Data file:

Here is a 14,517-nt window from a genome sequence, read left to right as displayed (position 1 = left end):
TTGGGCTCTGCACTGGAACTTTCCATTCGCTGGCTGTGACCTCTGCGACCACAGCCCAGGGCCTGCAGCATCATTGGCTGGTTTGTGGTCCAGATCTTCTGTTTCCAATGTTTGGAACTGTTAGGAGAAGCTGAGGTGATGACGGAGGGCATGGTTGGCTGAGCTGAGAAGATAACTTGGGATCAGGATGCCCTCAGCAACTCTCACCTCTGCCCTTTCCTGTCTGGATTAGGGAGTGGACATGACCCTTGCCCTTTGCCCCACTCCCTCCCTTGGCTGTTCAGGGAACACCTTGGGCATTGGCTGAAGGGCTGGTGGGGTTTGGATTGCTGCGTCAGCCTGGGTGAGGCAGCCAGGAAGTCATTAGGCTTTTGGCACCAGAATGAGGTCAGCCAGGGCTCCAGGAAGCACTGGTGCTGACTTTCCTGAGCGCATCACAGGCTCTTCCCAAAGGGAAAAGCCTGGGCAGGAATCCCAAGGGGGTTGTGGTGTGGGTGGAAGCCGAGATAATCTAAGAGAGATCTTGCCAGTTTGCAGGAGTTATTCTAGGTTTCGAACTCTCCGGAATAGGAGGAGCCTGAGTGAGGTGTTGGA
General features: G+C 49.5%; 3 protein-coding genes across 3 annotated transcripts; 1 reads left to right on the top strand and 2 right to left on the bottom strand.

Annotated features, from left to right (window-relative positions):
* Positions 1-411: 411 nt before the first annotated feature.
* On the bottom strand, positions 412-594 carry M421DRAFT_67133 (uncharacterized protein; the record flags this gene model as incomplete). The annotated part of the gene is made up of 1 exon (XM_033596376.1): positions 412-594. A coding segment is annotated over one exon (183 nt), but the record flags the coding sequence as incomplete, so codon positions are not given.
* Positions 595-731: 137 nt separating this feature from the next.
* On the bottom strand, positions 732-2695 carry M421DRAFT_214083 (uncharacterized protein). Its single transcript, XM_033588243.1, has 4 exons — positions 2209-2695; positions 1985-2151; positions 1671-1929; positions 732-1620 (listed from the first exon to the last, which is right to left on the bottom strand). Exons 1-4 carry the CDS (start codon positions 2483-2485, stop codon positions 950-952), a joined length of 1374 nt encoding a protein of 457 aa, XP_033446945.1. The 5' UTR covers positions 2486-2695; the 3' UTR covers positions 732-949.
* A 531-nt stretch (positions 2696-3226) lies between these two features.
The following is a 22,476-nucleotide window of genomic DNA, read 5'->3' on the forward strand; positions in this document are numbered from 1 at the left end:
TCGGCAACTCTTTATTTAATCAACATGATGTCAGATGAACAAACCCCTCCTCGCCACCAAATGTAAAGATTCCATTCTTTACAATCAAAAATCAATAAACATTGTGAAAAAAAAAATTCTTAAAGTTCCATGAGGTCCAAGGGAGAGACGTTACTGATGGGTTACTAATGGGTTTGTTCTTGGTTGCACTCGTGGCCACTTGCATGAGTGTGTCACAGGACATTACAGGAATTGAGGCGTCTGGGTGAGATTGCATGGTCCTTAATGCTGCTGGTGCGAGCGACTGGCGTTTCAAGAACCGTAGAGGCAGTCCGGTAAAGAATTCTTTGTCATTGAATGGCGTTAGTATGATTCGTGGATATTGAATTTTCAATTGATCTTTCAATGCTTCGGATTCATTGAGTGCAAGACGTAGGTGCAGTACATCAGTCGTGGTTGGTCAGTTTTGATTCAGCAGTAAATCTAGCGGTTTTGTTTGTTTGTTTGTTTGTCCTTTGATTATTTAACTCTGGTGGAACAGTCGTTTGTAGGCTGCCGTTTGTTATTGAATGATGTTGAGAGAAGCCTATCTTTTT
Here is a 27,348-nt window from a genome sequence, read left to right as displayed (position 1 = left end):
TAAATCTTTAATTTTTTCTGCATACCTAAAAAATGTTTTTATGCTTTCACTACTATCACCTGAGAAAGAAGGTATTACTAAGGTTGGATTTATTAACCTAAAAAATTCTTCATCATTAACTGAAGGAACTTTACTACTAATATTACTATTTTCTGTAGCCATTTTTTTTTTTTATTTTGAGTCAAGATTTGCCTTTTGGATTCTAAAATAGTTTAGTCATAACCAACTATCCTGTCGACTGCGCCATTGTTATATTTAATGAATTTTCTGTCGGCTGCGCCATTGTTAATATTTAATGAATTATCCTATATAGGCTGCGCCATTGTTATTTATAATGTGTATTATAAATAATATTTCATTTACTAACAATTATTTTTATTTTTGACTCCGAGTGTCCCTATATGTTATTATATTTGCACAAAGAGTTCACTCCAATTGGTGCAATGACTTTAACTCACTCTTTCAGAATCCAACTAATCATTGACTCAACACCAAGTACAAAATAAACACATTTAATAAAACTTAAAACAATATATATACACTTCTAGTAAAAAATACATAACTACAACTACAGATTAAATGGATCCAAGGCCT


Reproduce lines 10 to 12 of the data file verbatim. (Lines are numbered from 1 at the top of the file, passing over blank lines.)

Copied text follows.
The following is a 22,476-nucleotide window of genomic DNA, read 5'->3' on the forward strand; positions in this document are numbered from 1 at the left end:
TCGGCAACTCTTTATTTAATCAACATGATGTCAGATGAACAAACCCCTCCTCGCCACCAAATGTAAAGATTCCATTCTTTACAATCAAAAATCAATAAACATTGTGAAAAAAAAAATTCTTAAAGTTCCATGAGGTCCAAGGGAGAGACGTTACTGATGGGTTACTAATGGGTTTGTTCTTGGTTGCACTCGTGGCCACTTGCATGAGTGTGTCACAGGACATTACAGGAATTGAGGCGTCTGGGTGAGATTGCATGGTCCTTAATGCTGCTGGTGCGAGCGACTGGCGTTTCAAGAACCGTAGAGGCAGTCCGGTAAAGAATTCTTTGTCATTGAATGGCGTTAGTATGATTCGTGGATATTGAATTTTCAATTGATCTTTCAATGCTTCGGATTCATTGAGTGCAAGACGTAGGTGCAGTACATCAGTCGTGGTTGGTCAGTTTTGATTCAGCAGTAAATCTAGCGGTTTTGTTTGTTTGTTTGTTTGTCCTTTGATTATTTAACTCTGGTGGAACAGTCGTTTGTAGGCTGCCGTTTGTTATTGAATGATGTTGAGAGAAGCCTATCTTTTT
Here is a 27,348-nt window from a genome sequence, read left to right as displayed (position 1 = left end):